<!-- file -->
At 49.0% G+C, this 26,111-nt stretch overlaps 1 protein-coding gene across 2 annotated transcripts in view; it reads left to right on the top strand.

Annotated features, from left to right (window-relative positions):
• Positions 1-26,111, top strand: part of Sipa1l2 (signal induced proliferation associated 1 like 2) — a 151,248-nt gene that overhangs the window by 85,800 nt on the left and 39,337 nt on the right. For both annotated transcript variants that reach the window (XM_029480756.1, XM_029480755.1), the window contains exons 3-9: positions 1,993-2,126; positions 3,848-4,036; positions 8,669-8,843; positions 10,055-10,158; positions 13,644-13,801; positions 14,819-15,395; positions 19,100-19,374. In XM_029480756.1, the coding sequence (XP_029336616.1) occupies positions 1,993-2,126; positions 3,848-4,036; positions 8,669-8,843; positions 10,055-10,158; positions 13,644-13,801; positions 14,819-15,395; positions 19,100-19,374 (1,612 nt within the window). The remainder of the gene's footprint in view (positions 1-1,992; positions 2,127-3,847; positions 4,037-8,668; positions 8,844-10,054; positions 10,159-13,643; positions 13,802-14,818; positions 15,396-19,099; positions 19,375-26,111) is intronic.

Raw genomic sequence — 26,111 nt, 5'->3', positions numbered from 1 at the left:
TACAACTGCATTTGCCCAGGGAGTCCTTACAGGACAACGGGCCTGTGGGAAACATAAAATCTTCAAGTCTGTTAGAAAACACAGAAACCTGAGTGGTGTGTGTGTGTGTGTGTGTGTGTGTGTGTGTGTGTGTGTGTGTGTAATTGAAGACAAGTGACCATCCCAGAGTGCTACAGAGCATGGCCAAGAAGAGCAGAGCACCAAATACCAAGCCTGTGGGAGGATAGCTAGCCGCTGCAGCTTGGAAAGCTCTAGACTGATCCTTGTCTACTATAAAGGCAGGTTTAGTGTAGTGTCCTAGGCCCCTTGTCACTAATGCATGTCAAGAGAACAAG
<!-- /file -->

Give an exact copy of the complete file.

At 49.0% G+C, this 26,111-nt stretch overlaps 1 protein-coding gene across 2 annotated transcripts in view; it reads left to right on the top strand.

Annotated features, from left to right (window-relative positions):
• Positions 1-26,111, top strand: part of Sipa1l2 (signal induced proliferation associated 1 like 2) — a 151,248-nt gene that overhangs the window by 85,800 nt on the left and 39,337 nt on the right. For both annotated transcript variants that reach the window (XM_029480756.1, XM_029480755.1), the window contains exons 3-9: positions 1,993-2,126; positions 3,848-4,036; positions 8,669-8,843; positions 10,055-10,158; positions 13,644-13,801; positions 14,819-15,395; positions 19,100-19,374. In XM_029480756.1, the coding sequence (XP_029336616.1) occupies positions 1,993-2,126; positions 3,848-4,036; positions 8,669-8,843; positions 10,055-10,158; positions 13,644-13,801; positions 14,819-15,395; positions 19,100-19,374 (1,612 nt within the window). The remainder of the gene's footprint in view (positions 1-1,992; positions 2,127-3,847; positions 4,037-8,668; positions 8,844-10,054; positions 10,159-13,643; positions 13,802-14,818; positions 15,396-19,099; positions 19,375-26,111) is intronic.

Raw genomic sequence — 26,111 nt, 5'->3', positions numbered from 1 at the left:
TACAACTGCATTTGCCCAGGGAGTCCTTACAGGACAACGGGCCTGTGGGAAACATAAAATCTTCAAGTCTGTTAGAAAACACAGAAACCTGAGTGGTGTGTGTGTGTGTGTGTGTGTGTGTGTGTGTGTGTGTGTGTGTGTAATTGAAGACAAGTGACCATCCCAGAGTGCTACAGAGCATGGCCAAGAAGAGCAGAGCACCAAATACCAAGCCTGTGGGAGGATAGCTAGCCGCTGCAGCTTGGAAAGCTCTAGACTGATCCTTGTCTACTATAAAGGCAGGTTTAGTGTAGTGTCCTAGGCCCCTTGTCACTAATGCATGTCAAGAGAACAAG